One obvious but often overlooked improvement for small and medium sized warehouses is aisle minimisation. Standard aisle measurement is 12 feet, which allows for turning circles etc. However, there are a number of approaches that can work well with narrower aisles such as double racking, which allows you to place twice as many pallets on racks, utilising specialist equipment to reach into these double deep spaces and allowing pallet storage to be your predominant form of warehouse management. Automated guided vehicles (AGVs) are also useful in narrow aisle warehouses, as they both reduce personnel use, move stock efficiently and give a better return on investment as they tend to be electric; utilising mains power or rechargeable batteries rather than fossil fuels. Drive-through racks can be used with narrower aisle, and these permit a fork lift to enter the racking and access space from both the front and the back of the racking.

Control inventory creep

Another major advantage that small and medium sized warehouses have is that they can find it easier to manage inventory creep. This is the process of filling up corners and under-utilised spaces of the warehouse with stock that is out of date, unwanted or otherwise not moving from warehouse to customer. Regularly clearing aisles, evaluating slow moving stock and removing outdated equipment and technology can help keep small warehouses more efficient than their larger counterparts.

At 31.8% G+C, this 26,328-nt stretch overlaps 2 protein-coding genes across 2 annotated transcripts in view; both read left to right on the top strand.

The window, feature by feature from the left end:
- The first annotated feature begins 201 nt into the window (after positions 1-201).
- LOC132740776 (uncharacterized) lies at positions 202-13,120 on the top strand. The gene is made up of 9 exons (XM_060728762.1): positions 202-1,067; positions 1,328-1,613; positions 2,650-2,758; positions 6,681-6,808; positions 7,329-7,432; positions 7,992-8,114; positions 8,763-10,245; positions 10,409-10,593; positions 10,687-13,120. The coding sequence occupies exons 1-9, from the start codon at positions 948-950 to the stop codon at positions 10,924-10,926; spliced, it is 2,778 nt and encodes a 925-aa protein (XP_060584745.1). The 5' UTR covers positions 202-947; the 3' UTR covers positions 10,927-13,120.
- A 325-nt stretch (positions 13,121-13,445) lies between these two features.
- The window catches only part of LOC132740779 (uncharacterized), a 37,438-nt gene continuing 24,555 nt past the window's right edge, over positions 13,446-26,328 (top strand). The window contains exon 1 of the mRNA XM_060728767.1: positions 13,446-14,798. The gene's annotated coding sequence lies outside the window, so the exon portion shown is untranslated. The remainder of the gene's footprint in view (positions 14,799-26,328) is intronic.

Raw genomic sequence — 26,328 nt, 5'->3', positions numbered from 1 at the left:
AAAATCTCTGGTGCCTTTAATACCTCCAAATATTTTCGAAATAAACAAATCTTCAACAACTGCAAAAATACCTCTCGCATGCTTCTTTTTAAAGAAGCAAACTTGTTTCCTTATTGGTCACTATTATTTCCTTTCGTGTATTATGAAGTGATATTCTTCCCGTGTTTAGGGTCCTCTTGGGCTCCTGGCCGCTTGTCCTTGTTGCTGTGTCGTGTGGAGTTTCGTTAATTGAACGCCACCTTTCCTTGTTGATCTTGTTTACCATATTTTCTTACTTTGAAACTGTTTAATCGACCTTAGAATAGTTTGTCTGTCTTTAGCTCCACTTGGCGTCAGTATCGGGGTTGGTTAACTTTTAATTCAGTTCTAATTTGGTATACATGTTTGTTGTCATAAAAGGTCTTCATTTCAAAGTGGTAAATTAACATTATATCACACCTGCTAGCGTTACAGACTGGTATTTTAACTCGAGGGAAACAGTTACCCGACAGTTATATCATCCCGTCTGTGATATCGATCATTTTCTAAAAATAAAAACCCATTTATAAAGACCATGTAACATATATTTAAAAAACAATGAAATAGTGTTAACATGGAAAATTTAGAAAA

Evaluate storage in small warehouse spaces

In small warehouses, space is at a premium. If you regularly have empty pallet storage bays, if storage bins and racks are the wrong size for existing inventory, you are wasting your most valuable resource. Matching inventory and demand rates to storage space is one way to improve your storage solutions. If low level pallet storage is underutilised it can be converted to carton flow racks which create efficient order picking. Vertical carousels are another option – especially if your warehouse has a range of small items that can be conveniently stored in vertical space. Alternatively a mezzanine can be used for equipment storage, office space etc. In some small warehouses, over door storage can be an option, although this needs to be carefully considered in terms of safety.

Apply 5S to your small warehouse space

5S is a methodology designed to create clean, efficient and safe working environments. Arising from Toshiba’s manufacturing philosophy, it can be applied to small warehouses to optimise performance. The 5S principles are:

  1. Sort – which means getting rid of rarely used stock, or equipment to free up usable space
  2. Set in Order – reorganising the remaining inventory and equipment based on efficiency
  3. Shine – ensuring warehouse space is free of clutter, clean and well lit reduces injury risk and speeds up activity
  4. Standardise – create operating procedures that standardise the previous three principles so that they become habitual to all employees
  5. Sustain – keep the four preceding principles in place by ensure all staff are training in them and by creating an assessment process that measures management against them.

Small warehouse principles in practice

Using some or all of these ideas will improve small warehouse management, upgrade storage and create great efficiency in performance. This creates time and space to let your warehouse flourish.